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Ethiopians Sweep 120th Boston Marathon

  • VOA News

Atsede Baysa and Lemi Berhanu Hayle, both from Ethiopia, pose for a photograph after winning the 120th Boston Marathon, April 18, 2016. Credit: Greg M. Cooper-USA TODAY

Atsede Baysa and Lemi Berhanu Hayle, both from Ethiopia, pose for a photograph after winning the 120th Boston Marathon, April 18, 2016. Credit: Greg M. Cooper-USA TODAY

Ethiopians have dominated the 120th Boston Marathon, winning both the men's and women's races for the first time ever.

Lemi Berhanu Hayle won the men's elite field Monday in two hours, 12 minutes and 45 seconds. Hayle defeated defending champion Lelisa Desisa, also of Ethiopia, by 47 seconds (2:13:32). Yemane Tsegay of Ethiopia was third, running the race in two hours, 14 minutes and two seconds.

The winner of the women's field was Ethiopia's Atsede Baysa, who ran the course in two hours, 29 minutes and 19 seconds. The two-time Chicago marathon winner overcame a 37-second deficit to pass fellow Ethiopian Tirfi Tsegaye, who ran the race in two hours, 30 minutes and three seconds. A Kenyan, Joyce Chepkirui, was third, with a time of two hours, 30 minutes and 50 seconds.

Many top American runners sat out the race, opting to focus on preparations for the 2016 Summer Olympics in Rio de Janeiro, Brazil.

About 30,000 runners crossed the finish line amid tight security. A terrorist bombing in 2013 years ago killed three people and injured more than 260 others.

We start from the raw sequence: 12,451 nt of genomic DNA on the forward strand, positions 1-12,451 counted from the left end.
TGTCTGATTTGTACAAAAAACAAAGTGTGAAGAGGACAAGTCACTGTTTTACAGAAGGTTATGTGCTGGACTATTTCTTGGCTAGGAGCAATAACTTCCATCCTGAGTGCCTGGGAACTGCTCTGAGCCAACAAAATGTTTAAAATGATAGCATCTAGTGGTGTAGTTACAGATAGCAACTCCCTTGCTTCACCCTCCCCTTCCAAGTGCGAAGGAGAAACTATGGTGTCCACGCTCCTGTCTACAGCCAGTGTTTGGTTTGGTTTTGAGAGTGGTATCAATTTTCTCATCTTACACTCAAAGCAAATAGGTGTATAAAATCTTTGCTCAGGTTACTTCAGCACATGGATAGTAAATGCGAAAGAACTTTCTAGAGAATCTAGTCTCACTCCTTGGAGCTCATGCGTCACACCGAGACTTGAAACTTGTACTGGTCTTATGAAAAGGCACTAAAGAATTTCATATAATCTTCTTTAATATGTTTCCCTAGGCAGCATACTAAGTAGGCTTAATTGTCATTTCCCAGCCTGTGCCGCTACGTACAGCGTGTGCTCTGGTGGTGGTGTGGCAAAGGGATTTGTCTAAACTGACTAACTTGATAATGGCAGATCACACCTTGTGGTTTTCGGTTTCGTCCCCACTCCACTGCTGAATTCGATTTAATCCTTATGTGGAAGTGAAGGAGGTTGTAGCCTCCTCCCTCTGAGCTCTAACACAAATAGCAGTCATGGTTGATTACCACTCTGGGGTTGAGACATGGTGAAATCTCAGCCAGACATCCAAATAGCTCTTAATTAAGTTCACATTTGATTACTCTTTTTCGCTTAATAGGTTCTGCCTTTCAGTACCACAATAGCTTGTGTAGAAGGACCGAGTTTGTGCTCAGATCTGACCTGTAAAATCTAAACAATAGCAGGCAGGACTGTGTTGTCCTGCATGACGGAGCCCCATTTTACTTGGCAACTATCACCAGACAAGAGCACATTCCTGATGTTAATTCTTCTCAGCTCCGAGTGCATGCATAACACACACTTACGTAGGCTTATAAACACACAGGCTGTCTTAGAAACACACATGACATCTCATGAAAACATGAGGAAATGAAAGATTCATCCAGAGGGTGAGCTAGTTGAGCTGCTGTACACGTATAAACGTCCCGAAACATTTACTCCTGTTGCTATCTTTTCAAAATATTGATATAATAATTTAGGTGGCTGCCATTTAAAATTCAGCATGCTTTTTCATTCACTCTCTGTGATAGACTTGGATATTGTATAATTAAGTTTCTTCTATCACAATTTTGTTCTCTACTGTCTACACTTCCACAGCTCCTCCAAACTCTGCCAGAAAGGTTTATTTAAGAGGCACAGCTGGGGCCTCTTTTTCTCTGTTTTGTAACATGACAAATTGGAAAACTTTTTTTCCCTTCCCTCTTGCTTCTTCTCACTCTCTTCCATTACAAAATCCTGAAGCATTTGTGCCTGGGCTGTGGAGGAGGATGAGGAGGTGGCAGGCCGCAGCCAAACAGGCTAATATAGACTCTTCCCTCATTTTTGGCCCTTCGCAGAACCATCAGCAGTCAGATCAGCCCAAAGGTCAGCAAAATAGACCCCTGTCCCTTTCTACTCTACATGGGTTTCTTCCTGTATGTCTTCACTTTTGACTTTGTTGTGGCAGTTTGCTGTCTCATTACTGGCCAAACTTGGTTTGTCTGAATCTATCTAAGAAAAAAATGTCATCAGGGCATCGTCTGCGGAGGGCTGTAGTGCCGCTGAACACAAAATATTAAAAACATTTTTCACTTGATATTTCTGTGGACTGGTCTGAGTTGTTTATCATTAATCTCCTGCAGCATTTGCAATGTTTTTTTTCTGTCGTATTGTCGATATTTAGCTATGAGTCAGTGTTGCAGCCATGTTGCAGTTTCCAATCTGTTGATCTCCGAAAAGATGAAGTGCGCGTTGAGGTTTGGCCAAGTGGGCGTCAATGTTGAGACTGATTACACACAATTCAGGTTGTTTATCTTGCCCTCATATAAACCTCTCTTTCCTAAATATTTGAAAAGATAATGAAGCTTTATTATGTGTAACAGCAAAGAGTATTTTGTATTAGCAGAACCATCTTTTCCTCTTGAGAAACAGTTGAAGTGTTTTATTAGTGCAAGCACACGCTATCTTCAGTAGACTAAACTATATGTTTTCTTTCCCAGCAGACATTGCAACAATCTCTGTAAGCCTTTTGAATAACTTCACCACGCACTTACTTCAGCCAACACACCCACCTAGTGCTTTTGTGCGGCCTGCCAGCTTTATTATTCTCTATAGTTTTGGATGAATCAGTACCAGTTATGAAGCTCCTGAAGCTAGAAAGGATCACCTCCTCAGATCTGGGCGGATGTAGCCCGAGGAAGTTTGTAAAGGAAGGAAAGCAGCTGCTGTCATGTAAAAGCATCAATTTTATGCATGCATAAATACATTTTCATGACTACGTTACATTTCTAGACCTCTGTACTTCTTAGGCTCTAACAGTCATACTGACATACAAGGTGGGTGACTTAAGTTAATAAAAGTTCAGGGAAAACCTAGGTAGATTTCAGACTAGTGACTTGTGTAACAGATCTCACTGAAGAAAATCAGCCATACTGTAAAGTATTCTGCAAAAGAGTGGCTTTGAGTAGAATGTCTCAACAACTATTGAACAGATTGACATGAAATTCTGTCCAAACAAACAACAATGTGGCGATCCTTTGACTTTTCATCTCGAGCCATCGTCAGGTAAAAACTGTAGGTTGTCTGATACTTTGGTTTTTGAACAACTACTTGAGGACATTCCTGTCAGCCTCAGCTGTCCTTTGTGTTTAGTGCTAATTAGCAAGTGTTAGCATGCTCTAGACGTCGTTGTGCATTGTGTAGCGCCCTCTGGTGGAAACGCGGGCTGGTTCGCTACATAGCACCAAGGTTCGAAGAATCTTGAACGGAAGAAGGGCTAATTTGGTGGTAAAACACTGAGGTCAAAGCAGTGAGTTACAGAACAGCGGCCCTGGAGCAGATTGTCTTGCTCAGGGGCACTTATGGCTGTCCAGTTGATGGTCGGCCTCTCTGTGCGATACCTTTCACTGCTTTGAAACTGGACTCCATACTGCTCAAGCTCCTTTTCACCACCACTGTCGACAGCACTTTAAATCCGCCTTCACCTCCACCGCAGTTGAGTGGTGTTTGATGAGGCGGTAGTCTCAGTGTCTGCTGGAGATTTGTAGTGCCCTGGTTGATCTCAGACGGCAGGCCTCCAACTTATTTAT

Two runners who lost parts of their legs in the 2013 terrorist bombings are participating in the Marathon the first time since that fateful day. Adrianne Haslet-Davis and Patrick Downes are running on prosthetic blades.

Boston Marathon bombing survivor Adrianne Haslet, center, is seen in Hopkinton, Massachusetts, before running in the 120th Boston Marathon.

Boston Marathon bombing survivor Adrianne Haslet, center, is seen in Hopkinton, Massachusetts, before running in the 120th Boston Marathon.

On April 15, 2013, two bombs containing BB-like pellets and nails were detonated 12 seconds apart near the finish line of the Boston Marathon.

The next day, President Barack Obama, speaking to reporters at the White House, described the bombings as terrorists acts.

Two brothers who immigrated from Russia, Tamerlan and Dzhokhar Tsarnaev, were identified as the perpetrators. Tamerlan was killed during a shootout with police on April 19, 2013. Dzhokhar is in federal prison after being sentenced to death.

The field of runners in the 2016 Boston Marathon includes participants from all 50 U.S. states and 81 countries.

Some material for this report came from AP.

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